The gloriously scaling chords of opener ‘It Was There That I Saw You’ has the same giddy euphoria as 16 years ago. With every track the band build the record’s magnetising intensity, brick by brick with rage, angst, apathy and elation as the cement.
It’s a set that’s steeped in history and poignancy; Before ‘Relative Ways’, Conrad reveals how the track was written during a bad time and is about hope and how we need that right now; as he screams “it’s alright it’s ok it’s coming together in relative ways” you can tell he means it down to his bones. Closing with classic ‘Mistakes And Regrets’ there is nothing to mourn, only celebrate about And You Will Know Us By The Trail Of Dead’s set.
Bridget is struggling. She says so herself. Not because of her herb garden, her antique cigar cutter or her self-closing kitchen doors. She’s struggling because of Brexit, the rolling news cycle, and the fact her dishwasher might be a terrorist.Such is the world of Bridget Christie.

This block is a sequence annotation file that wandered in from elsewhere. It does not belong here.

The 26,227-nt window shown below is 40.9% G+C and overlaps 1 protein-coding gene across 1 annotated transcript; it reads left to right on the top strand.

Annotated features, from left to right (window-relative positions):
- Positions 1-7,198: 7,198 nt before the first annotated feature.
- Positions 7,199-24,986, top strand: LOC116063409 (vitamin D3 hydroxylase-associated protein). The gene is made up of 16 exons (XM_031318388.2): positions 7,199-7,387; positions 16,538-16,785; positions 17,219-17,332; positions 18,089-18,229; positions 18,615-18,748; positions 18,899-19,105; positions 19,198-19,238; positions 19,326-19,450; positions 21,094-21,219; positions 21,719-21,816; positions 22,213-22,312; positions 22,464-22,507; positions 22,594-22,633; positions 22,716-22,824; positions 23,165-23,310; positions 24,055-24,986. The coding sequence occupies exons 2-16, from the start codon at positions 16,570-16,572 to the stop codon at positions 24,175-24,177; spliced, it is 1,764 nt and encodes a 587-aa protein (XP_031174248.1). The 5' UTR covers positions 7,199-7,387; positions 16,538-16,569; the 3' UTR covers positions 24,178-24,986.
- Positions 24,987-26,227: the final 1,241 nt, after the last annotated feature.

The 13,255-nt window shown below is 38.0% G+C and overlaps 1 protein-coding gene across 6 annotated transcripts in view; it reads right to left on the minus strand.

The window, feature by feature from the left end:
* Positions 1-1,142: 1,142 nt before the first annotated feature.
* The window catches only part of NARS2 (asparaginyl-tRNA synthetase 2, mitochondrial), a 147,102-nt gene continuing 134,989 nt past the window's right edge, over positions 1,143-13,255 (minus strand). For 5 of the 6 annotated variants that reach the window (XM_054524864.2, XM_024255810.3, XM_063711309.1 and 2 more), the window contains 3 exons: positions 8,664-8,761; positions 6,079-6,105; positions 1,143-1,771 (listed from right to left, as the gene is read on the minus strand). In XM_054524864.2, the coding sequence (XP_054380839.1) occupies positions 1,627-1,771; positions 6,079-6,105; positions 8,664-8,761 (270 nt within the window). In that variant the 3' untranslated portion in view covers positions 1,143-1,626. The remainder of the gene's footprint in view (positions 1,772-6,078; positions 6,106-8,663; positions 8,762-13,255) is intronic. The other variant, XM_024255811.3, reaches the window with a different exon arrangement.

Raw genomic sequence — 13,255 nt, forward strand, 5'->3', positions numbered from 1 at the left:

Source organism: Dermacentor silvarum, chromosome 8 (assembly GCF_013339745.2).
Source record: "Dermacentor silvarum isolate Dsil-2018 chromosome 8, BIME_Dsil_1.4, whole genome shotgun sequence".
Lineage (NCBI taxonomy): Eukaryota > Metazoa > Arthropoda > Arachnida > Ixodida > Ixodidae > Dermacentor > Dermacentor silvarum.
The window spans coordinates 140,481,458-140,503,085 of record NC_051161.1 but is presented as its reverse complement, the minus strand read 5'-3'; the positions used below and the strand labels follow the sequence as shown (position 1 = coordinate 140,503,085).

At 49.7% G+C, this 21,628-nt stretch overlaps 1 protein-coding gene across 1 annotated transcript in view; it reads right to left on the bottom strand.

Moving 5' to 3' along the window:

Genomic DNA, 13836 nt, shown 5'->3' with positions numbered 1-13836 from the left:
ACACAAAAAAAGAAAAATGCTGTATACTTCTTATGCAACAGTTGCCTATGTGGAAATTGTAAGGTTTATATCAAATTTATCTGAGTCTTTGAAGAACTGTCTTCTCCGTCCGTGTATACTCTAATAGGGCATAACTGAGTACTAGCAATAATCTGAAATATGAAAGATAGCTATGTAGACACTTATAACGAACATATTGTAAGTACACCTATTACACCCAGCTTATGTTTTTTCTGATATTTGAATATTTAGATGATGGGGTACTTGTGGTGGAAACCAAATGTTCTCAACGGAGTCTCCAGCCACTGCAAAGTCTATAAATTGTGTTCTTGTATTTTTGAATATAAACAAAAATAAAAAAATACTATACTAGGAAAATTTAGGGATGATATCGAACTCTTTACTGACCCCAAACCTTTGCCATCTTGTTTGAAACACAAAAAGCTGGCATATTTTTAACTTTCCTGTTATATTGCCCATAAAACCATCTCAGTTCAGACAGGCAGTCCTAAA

As our first headliner in the Comedy Arena, Bridget jumps from satire to surrealism at such a blistering pace they begin to interweave. The crumbling nature of truth sits side-by-side with her son’s love of Nerf like they’re kindred spirits.
Naturally with outside events taking place, Trump is a hot topic for both the charged performer and crowd. But it’s a sprawling conversation with her daughter that gets the biggest reaction, who receives a barrage of the real world when all she wants is a lollipop. A fantastic end to the first day of comedy.
In our Friday Highlights Part 2 we’ll give you a dazzling glimpse into sets by Belle and Sebastian, IAMDDB, James, our spectacular headliner Solange and more.
Visit our photo gallery and video highlights for more heavenly highlights from Latitude 2018.